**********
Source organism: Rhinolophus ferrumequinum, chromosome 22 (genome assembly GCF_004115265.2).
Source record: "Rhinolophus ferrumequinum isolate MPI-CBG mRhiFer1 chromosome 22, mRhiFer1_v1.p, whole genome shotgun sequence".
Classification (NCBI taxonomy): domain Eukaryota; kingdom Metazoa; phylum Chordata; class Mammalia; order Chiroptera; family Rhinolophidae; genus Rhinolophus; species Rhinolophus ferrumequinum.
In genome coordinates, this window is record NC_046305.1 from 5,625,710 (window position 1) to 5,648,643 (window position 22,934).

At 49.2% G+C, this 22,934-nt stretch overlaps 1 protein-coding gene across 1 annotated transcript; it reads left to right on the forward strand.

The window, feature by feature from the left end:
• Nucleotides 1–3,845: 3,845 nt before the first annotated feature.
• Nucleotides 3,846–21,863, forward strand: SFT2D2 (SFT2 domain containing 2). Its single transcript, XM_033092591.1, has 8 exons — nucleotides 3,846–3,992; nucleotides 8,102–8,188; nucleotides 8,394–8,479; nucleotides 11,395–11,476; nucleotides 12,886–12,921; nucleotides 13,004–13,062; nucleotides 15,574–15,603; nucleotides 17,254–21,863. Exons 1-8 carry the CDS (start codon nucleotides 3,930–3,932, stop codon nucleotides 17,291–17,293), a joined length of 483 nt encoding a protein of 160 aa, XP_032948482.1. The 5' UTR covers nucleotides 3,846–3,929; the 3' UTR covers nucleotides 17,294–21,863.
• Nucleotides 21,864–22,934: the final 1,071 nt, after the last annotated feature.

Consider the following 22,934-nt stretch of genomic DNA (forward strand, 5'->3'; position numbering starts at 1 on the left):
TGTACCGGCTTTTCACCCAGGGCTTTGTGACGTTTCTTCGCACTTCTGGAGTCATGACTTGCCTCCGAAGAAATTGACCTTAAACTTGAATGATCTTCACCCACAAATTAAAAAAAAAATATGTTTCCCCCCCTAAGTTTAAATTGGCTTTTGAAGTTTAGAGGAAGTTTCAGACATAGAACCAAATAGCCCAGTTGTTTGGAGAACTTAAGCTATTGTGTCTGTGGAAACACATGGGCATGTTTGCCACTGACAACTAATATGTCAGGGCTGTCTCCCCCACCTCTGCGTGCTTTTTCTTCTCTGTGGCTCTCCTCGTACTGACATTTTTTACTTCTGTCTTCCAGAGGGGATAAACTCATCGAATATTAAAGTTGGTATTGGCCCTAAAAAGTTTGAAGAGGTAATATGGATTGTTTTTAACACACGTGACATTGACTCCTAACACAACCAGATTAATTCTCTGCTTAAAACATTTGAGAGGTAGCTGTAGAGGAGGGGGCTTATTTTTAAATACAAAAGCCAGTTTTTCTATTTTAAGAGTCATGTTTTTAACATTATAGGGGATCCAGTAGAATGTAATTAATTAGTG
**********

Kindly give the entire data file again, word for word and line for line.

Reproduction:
Source organism: Rhinolophus ferrumequinum, chromosome 22 (genome assembly GCF_004115265.2).
Source record: "Rhinolophus ferrumequinum isolate MPI-CBG mRhiFer1 chromosome 22, mRhiFer1_v1.p, whole genome shotgun sequence".
Classification (NCBI taxonomy): domain Eukaryota; kingdom Metazoa; phylum Chordata; class Mammalia; order Chiroptera; family Rhinolophidae; genus Rhinolophus; species Rhinolophus ferrumequinum.
In genome coordinates, this window is record NC_046305.1 from 5,625,710 (window position 1) to 5,648,643 (window position 22,934).

At 49.2% G+C, this 22,934-nt stretch overlaps 1 protein-coding gene across 1 annotated transcript; it reads left to right on the forward strand.

The window, feature by feature from the left end:
• Nucleotides 1–3,845: 3,845 nt before the first annotated feature.
• Nucleotides 3,846–21,863, forward strand: SFT2D2 (SFT2 domain containing 2). Its single transcript, XM_033092591.1, has 8 exons — nucleotides 3,846–3,992; nucleotides 8,102–8,188; nucleotides 8,394–8,479; nucleotides 11,395–11,476; nucleotides 12,886–12,921; nucleotides 13,004–13,062; nucleotides 15,574–15,603; nucleotides 17,254–21,863. Exons 1-8 carry the CDS (start codon nucleotides 3,930–3,932, stop codon nucleotides 17,291–17,293), a joined length of 483 nt encoding a protein of 160 aa, XP_032948482.1. The 5' UTR covers nucleotides 3,846–3,929; the 3' UTR covers nucleotides 17,294–21,863.
• Nucleotides 21,864–22,934: the final 1,071 nt, after the last annotated feature.

Consider the following 22,934-nt stretch of genomic DNA (forward strand, 5'->3'; position numbering starts at 1 on the left):
TGTACCGGCTTTTCACCCAGGGCTTTGTGACGTTTCTTCGCACTTCTGGAGTCATGACTTGCCTCCGAAGAAATTGACCTTAAACTTGAATGATCTTCACCCACAAATTAAAAAAAAAATATGTTTCCCCCCCTAAGTTTAAATTGGCTTTTGAAGTTTAGAGGAAGTTTCAGACATAGAACCAAATAGCCCAGTTGTTTGGAGAACTTAAGCTATTGTGTCTGTGGAAACACATGGGCATGTTTGCCACTGACAACTAATATGTCAGGGCTGTCTCCCCCACCTCTGCGTGCTTTTTCTTCTCTGTGGCTCTCCTCGTACTGACATTTTTTACTTCTGTCTTCCAGAGGGGATAAACTCATCGAATATTAAAGTTGGTATTGGCCCTAAAAAGTTTGAAGAGGTAATATGGATTGTTTTTAACACACGTGACATTGACTCCTAACACAACCAGATTAATTCTCTGCTTAAAACATTTGAGAGGTAGCTGTAGAGGAGGGGGCTTATTTTTAAATACAAAAGCCAGTTTTTCTATTTTAAGAGTCATGTTTTTAACATTATAGGGGATCCAGTAGAATGTAATTAATTAGTG